Conventional wisdom has it that companies whose markets are being transformed by disruptive new technologies need to figure out how to switch to the new dominant technology. But two researchers argue that an alternative strategy –one that involves rethinking opportunities for the old technology — can sometimes make sense.
Conventional wisdom has it that new and better technologies replace old ones -- and that companies whose markets are being transformed by disruptive new technologies thus need to figure out how to switch to the dominant new technology. And, of course, that's often the case. But, in a thought-provoking paper, two researchers argue that an alternative approach -- one that involves rethinking opportunities for the old technology -- can sometimes make sense.
Ron Adner of Dartmouth's Tuck School of Business and Daniel Snow of the Harvard Business School note in their paper "Old" Technology Responses to "New" Technology Threats, that the idea of new technologies always replacing old is incomplete; for example, pagers and fountain pens still persist long after the development of, respectively, cell phones and ball point pens. What's more, the authors point out, the option of a new technology can reveal niche markets where characteristics of the old technology still have value.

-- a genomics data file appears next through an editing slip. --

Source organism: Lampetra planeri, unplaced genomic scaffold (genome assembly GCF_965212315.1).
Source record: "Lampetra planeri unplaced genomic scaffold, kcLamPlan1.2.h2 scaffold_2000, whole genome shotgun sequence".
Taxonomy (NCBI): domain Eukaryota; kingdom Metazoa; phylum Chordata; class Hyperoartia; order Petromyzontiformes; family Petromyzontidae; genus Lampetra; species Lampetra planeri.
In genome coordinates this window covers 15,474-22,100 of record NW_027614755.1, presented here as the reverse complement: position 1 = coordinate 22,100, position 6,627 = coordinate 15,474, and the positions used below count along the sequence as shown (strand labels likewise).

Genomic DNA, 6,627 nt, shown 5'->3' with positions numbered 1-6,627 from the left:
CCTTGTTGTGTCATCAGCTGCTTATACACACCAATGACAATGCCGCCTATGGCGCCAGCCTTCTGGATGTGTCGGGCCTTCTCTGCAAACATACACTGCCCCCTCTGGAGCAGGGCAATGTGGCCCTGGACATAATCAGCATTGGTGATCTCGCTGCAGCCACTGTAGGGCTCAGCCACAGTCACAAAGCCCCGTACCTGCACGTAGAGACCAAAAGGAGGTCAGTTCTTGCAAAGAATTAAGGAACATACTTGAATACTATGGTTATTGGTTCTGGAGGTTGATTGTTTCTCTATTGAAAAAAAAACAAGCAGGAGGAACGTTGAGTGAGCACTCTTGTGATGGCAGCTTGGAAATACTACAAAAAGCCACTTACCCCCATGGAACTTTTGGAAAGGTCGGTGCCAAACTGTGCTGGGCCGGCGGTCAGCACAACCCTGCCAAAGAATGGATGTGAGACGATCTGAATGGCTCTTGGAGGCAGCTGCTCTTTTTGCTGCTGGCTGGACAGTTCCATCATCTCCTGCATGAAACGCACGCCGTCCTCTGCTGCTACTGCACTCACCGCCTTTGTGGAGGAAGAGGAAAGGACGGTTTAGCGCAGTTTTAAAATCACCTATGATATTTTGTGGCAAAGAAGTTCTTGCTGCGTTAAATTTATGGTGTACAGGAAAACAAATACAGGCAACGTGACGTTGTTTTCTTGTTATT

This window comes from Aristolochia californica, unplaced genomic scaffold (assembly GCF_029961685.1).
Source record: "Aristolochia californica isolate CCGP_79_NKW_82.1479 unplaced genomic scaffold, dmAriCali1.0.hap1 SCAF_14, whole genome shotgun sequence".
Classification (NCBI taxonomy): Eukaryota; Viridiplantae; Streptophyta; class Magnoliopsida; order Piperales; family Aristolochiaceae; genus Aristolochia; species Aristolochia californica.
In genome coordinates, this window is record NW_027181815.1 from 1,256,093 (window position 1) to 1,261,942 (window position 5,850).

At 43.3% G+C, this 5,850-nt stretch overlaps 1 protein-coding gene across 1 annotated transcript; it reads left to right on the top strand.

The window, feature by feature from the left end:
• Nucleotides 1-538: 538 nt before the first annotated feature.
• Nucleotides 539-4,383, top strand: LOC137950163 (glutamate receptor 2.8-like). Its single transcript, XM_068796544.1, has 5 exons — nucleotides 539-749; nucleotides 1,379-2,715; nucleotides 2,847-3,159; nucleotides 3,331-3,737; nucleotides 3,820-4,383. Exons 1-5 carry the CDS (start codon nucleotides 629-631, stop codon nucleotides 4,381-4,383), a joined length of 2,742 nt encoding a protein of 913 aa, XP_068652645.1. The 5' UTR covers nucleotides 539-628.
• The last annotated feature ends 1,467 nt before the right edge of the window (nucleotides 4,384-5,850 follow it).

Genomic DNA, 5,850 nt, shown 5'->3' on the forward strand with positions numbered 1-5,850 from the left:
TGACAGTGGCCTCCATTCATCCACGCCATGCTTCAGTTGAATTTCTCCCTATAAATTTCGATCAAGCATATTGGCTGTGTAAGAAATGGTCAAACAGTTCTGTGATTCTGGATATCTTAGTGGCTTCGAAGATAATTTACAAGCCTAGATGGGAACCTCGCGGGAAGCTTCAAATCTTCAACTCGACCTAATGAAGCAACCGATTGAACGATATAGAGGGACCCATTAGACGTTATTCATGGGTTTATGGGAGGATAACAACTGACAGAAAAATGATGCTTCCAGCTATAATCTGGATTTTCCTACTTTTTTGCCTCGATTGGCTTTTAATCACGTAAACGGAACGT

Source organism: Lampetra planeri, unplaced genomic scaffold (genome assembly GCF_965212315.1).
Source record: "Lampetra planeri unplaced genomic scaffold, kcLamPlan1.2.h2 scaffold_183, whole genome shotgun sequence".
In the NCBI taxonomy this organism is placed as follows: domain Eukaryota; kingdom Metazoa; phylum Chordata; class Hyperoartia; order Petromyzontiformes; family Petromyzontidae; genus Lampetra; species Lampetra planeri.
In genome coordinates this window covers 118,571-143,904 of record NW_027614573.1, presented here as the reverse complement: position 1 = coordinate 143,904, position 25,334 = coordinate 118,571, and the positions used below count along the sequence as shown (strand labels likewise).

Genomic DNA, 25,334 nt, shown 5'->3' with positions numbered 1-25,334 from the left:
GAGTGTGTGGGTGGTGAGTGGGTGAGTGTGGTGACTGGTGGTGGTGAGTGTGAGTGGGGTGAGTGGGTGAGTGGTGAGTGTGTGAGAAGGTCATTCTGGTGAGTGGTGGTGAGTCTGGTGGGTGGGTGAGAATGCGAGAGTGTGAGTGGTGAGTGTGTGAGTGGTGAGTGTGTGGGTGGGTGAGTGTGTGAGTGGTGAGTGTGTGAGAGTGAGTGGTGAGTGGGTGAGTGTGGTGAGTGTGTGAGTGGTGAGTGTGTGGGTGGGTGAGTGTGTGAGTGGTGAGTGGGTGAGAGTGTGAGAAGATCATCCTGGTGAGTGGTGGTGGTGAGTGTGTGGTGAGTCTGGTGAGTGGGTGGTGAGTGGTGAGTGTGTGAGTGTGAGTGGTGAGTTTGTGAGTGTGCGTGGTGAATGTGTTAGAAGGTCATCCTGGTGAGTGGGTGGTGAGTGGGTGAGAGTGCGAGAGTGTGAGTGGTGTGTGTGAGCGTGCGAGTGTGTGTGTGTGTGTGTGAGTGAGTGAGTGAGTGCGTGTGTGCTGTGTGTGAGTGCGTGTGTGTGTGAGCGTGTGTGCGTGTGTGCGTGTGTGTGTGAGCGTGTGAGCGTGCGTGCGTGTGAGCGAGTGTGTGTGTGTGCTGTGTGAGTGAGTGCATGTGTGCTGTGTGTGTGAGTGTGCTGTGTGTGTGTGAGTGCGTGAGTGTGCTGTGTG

To be sure, the authors don't argue that sticking with an older technology should be the response of most businesses to a new technology -- just that, for some companies in some circumstances, it can be a rational response that is often overlooked. They include an interesting case study of a company in the semiconductor lithography equipment industry that, because its resources were constrained by a restructuring, decided not to compete in the next generation of technology in its market. Instead, the company evaluated other options for its older technology -- and found new markets for it in areas such as hard disk drive manufacturing and microprocessor packaging.